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The Fall of Kabul and the Taliban 2.0

El Mostafa Rezrazi | August 24, 2021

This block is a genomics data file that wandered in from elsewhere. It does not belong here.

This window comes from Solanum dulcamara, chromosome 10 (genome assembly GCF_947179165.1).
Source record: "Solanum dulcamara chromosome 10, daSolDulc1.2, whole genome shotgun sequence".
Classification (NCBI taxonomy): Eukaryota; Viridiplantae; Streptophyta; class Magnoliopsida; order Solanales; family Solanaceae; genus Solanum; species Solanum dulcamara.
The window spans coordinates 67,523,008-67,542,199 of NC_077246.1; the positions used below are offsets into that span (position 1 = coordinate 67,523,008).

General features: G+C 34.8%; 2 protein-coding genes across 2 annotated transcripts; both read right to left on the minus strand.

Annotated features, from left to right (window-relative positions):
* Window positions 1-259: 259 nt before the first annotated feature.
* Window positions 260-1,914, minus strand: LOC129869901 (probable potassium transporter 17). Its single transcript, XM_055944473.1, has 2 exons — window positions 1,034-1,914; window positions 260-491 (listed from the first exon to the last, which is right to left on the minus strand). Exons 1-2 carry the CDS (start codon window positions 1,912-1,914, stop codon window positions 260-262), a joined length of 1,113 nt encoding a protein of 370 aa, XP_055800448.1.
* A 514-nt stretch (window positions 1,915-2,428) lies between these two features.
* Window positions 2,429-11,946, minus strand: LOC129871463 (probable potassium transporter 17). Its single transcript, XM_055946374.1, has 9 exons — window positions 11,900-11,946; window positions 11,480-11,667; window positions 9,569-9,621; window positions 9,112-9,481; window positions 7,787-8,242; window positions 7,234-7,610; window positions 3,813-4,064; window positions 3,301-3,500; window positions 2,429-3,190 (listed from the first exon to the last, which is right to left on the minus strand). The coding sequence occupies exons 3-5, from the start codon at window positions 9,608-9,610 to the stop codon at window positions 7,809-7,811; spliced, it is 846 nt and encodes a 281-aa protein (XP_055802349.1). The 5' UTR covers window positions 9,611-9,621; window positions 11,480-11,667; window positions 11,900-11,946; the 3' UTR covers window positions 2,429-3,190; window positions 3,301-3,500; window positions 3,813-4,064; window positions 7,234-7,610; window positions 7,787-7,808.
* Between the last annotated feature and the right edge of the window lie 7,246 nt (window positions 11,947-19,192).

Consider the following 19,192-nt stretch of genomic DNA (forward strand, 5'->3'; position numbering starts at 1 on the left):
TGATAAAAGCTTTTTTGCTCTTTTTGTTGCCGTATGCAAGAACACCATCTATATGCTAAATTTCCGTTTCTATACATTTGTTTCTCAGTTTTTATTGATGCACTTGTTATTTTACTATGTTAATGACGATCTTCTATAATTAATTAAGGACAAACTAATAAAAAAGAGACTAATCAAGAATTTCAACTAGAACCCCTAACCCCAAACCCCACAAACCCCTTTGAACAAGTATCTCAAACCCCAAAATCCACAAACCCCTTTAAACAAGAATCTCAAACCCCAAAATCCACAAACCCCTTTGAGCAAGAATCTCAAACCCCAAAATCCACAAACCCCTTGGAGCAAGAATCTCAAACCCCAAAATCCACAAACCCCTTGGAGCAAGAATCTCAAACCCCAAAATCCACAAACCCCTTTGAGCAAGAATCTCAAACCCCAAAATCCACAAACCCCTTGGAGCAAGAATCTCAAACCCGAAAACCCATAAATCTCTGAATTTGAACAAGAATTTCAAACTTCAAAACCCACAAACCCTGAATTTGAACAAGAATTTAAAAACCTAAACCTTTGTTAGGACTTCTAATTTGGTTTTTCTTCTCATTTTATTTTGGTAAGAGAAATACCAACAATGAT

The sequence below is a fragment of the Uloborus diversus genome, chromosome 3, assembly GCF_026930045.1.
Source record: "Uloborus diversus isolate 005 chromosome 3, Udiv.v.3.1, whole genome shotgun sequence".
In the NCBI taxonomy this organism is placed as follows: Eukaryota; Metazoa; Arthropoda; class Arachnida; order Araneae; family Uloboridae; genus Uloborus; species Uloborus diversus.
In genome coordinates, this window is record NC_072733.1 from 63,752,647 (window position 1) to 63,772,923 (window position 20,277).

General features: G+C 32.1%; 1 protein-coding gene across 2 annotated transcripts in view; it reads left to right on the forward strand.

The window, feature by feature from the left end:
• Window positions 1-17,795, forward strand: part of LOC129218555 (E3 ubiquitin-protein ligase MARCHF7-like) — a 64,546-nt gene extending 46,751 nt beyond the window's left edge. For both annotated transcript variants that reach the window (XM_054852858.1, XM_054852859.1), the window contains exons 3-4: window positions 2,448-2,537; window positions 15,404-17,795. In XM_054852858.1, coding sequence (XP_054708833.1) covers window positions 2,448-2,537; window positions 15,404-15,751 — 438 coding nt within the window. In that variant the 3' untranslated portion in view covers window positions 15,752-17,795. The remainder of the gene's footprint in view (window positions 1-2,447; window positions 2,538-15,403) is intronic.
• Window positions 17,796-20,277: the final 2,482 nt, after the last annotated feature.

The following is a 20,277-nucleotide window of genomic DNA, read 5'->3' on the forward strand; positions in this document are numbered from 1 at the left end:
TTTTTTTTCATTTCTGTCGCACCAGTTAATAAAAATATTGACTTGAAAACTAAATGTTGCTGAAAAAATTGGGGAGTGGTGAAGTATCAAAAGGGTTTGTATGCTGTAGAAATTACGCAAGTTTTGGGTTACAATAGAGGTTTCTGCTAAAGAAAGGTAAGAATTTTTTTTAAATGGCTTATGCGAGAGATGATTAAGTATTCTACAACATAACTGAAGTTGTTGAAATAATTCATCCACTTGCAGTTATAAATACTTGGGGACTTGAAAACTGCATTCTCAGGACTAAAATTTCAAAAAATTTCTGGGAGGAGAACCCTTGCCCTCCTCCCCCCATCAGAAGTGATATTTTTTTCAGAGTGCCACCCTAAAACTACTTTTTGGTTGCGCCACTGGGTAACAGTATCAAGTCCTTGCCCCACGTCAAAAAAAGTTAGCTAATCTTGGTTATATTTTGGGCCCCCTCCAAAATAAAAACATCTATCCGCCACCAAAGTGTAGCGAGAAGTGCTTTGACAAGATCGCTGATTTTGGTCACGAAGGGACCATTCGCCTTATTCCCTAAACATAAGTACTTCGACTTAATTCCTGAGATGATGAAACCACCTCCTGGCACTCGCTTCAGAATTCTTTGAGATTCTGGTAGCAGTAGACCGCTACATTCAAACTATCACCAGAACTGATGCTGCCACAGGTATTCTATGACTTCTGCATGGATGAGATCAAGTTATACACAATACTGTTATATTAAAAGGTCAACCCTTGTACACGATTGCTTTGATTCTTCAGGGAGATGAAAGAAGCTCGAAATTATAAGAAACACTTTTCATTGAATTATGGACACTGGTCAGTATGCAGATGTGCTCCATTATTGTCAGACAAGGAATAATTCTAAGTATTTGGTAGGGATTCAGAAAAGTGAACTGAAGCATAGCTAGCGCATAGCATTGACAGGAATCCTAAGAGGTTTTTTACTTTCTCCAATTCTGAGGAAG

The Taliban movement took control of Afghanistan’s capital, Kabul, without confrontation or resistance, as soon as the president, Ashraf Ghani, fled the country. Afghan forces were not able to face the Taliban, despite of the fact that Taliban was technically outnumbered and outgunned by Afghan government forces. The New American administration first priority is to make US military mission in Afghanistan conclude by August 31st. Biden believes that the mission US army in Afghanistan have achieved their objectives. ( to get the terrorists who attacked us on 9/11 and to deliver justice to Osama Bin Laden, and to degrade the terrorist threat to keep Afghanistan from becoming a base from which attacks could be continued against the United States). The quick and easy access of Taliban to Kabul and The scenes at Kabul’s airport are eerily reminiscent of the American departure from Saigon in 1975 Does the Taliban have the sophistication and experience to successfully govern in Afghanistan? The Taliban movement is trying to adjust itself to new non-fighting duties (supervising talks, negotiating posts, adapting regulations, organizing traffic, securing the mobility of foreigners and to Kabul airport, securing foreign embassies, and other obligations that Taliban fighters were unfamiliar. The Taliban movement faces major challenges, foremost of which is winning the hearts of a new generation of Afghans born and raised in an urban space in which the Taliban did not contribute, and then winning the trust of the international community, which uses the card of acknowledgment of legitimacy to compel the movement to accept a number of concessions that distance it from its own identity. And finally, the responsibility of Taliban to preserve the country's security and unity. Afghanistan will witness in the coming weeks increased interactions, whether about the design of a new governing administration, the preservation of security in various regions of the country, or by confronting Western media campaigns that try to undermine the Taliban’s reputation and credibility. However, it is also expected that the Taliban will strengthen their talks with Washington to secure a peaceful withdraw of American forces, as with Russia, Pakistan, and China, and other countries that sent positive messages with the aim of normalizing their relations. The duties of governance and the political and technical management of public life put the Taliban in front of several challenges. But these challenges might disrupt the dream of rebuilding the Islamic Emirate, as they are obliged to respect their commitments related to restoring confidence among Afghans, reassuring international public opinion, expanding freedoms, reconstructing the economy, and protecting the country from insecurity—it is possible that pockets of resistance. We should acknowledge that relevant analysis to these changes taking place in Afghanistan, requires to take into consideration: ( a) the transformations that occurred in Afghanistan in terms of demography and urbanization (especially the capital, Kabul), ( b) changes experienced by the Taliban movement in terms of its leading figures, its narratives, and its political and military organizational structures, (c) then the shifts of the American foreign policy and national security doctrine over the past two decades. Certainly, the fall of Kabul in the post-COVID-19 world order coincides with the birth of the new American new era, and a Taliban 2.0 that we need to understand better.